Published: February 13, 2020
When it comes to deciding to move to a life plan community, older adults find that the best time to do so depends on their personal situation.
That said, because life plan or continuing care retirement communities (CCRC's) provide a wide range of housing options, social activities and services for current and future needs, many people find it makes sense to move sooner rather than later. Also many of these communities have waiting lists with admission requirements based on a financial and health assessment. Typically, applicants are planning to join the community at the independent living level, with assurance of access to higher levels of service (long term care) when it's needed, conveniently located on the same campus.
5 Things to Consider
Industry expert Brad Breeding, President of My Life Site, tells older adults to consider 5 issues when evaluating the best time to move to a life plan community:
- Involvement. Since one of the key benefits of living in such a community is its amenities and variety of activities, moving when you are younger and healthier allows you to fully enjoy all the benefits for a longer period.
- Wellness. With a focus on independent living and preventive care, residents can take advantage of meals, exercise and other activities that promote a healthy lifestyle.
- Relationships. Opportunities to make new friends with people of all ages abound in communities like Kendal at Oberlin, preventing isolation and loneliness. Kendal has dozens of committees focused on a variety of topics, from art and music to environmental and educational issues.
- Window of Opportunity. “Continuing care contracts generally require that residents must be able to live independently and that they are not at an increased risk for assisted living or healthcare services. Therefore, many communities will perform a health evaluation on prospective residents as a part of the application process. Those who do not meet the community’s health criteria can be declined for entry and miss the opportunity to benefit from what a continuing care retirement community offers,” Brad Breeding explains.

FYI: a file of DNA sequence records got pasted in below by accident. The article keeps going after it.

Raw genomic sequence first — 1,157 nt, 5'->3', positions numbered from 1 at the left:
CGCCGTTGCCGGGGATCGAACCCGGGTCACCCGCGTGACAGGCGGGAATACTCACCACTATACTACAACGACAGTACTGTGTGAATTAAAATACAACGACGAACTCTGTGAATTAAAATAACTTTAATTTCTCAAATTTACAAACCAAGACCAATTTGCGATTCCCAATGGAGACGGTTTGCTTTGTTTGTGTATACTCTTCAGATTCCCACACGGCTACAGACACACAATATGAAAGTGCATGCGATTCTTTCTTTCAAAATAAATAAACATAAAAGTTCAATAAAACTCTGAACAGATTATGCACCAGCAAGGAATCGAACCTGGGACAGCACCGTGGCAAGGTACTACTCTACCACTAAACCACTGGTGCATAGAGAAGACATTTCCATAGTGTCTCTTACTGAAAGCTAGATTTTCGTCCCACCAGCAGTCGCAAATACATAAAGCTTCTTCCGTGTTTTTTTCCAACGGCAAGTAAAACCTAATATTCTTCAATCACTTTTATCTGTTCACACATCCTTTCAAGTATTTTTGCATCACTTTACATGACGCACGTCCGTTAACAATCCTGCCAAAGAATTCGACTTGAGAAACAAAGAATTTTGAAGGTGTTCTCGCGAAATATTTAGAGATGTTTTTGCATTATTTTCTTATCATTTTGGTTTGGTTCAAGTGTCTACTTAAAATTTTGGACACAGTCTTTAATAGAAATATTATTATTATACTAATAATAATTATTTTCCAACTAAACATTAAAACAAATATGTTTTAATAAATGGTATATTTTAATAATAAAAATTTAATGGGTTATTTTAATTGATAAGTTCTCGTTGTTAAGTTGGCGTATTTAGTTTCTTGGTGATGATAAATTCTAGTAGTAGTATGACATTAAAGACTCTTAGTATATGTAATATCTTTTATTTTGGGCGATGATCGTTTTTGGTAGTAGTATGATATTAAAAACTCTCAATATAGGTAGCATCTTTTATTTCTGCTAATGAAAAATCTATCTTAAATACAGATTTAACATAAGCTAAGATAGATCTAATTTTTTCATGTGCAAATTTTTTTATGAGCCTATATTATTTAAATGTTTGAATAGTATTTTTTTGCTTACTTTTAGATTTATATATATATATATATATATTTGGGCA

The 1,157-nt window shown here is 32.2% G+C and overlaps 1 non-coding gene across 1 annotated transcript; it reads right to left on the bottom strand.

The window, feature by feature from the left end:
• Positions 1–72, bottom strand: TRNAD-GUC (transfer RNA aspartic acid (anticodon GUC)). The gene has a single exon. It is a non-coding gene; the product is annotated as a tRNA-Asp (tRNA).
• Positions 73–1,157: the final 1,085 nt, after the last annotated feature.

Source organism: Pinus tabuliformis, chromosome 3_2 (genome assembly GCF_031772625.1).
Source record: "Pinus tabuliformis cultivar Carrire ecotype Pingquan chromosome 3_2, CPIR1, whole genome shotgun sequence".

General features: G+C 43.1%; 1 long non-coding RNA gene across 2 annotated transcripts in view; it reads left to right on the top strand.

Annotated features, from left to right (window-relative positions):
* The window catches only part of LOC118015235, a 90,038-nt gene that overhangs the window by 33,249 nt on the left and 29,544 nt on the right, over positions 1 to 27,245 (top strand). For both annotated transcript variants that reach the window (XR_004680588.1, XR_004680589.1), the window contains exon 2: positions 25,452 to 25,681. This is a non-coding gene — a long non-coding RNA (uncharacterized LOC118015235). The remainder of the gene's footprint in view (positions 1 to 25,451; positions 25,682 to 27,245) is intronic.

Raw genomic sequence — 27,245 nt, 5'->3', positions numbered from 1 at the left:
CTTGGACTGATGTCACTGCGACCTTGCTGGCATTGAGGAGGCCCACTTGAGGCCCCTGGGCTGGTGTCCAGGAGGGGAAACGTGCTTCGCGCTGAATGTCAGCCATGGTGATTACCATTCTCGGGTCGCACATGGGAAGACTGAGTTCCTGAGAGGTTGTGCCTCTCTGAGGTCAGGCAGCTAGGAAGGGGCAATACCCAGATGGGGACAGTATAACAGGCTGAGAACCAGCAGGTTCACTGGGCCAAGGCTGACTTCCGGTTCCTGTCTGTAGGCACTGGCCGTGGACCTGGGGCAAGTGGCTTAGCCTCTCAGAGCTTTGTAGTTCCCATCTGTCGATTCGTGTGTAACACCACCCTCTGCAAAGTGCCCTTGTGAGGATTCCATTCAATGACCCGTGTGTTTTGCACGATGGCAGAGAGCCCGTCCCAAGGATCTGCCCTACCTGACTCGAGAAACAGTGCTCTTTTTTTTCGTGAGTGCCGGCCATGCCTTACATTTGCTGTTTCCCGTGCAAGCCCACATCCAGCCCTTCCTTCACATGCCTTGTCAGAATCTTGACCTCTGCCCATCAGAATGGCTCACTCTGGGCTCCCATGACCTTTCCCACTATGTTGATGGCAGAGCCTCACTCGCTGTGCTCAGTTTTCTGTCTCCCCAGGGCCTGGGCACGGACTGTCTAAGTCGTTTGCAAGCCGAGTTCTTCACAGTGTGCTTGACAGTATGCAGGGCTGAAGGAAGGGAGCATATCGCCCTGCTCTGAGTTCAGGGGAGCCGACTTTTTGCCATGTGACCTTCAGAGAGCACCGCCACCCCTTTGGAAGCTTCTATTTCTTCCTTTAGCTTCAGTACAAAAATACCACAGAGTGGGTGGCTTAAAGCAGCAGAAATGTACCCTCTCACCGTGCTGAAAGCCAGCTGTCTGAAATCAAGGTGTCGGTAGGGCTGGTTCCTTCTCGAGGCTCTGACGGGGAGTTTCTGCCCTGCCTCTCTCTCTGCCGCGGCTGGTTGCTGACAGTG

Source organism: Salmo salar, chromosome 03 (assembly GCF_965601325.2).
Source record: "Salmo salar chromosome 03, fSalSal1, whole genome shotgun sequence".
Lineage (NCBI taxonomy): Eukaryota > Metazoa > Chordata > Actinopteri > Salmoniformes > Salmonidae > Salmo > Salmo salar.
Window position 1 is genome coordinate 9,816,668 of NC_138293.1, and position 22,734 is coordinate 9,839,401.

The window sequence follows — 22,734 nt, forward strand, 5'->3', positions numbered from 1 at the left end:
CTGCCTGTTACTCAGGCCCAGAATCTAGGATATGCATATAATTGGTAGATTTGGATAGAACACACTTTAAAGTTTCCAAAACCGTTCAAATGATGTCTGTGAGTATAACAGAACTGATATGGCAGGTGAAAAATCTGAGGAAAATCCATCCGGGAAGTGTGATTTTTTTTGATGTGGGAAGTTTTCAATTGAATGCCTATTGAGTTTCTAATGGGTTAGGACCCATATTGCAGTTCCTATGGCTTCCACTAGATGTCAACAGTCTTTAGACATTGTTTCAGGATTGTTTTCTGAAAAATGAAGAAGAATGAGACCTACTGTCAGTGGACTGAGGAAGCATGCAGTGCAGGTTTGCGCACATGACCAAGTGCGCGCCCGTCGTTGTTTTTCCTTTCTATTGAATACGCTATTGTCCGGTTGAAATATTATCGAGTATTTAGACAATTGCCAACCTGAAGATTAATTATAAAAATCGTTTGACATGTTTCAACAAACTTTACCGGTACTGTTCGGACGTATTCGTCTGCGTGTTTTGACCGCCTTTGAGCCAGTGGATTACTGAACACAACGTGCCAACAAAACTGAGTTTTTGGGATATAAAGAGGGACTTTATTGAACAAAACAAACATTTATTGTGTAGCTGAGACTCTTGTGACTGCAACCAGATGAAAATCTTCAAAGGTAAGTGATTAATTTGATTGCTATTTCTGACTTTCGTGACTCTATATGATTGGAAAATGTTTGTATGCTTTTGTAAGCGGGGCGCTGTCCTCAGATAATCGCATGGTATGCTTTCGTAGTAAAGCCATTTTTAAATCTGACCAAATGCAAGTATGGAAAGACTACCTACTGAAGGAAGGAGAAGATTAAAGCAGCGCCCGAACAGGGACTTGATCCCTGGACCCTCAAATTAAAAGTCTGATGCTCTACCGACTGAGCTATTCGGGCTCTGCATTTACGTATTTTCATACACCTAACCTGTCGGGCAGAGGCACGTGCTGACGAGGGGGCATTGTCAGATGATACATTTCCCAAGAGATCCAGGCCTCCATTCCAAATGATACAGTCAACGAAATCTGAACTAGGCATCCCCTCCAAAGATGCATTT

- Easier Transition. We all know that moving and making major life changes can get more difficult with age, so adapting to a new place is likely to be easier when you are younger and healthier.
How to Find the Right Fit
If you decide that a life plan community fits your personal goals and financial situation, what’s next?
There are approximately 2,000 CCRC's in the United States, with the largest concentration in the Midwest/Great Lakes region. Along with location, prospective residents should also take into account amenities, pricing and contracts, and the financial stability of a community.
Among CCRC's, only about 200 are accredited. CARF, the Commission on Accreditation of Rehabilitation Facilities, is the only organization that accredits continuing care retirement communities. What does accreditation mean? It means they have passed an in-depth review of their services and quality. It requires a provider to demonstrate that it conforms to a series of rigorous standards, covering areas such as financial standing, health services and resident life.
“Do research and ask questions,” says Dr. Susan D. Leonard, a geriatric medicine specialist at the UCLA Medical Center. “Visit and look around to find a place that would be comfortable for you or your loved one. Some may allow a trial weekend or week stay.”
With Kendal’s “Try It, You’ll Like It!” program, you can spend a day or two sampling the lifestyle at the community, meeting residents and participating in activities. Kendal’s resident website with links to council activities, organizations and Kendalight monthly newsletter are also helpful tools.
Kendal also offers many free resources, such as downsizing guides and cost comparison worksheets.
The Do's and Don'ts of Downsizing Guide
Considering a Move? But Wondering How to Downsize Your Belongings? Our guide can help!
In the past, Molly Kavanaugh frequently wrote about Kendal at Oberlin for the Cleveland Plain Dealer, where she was a reporter for 16 years. Now we are happy to have her writing for the Kendal at Oberlin Community.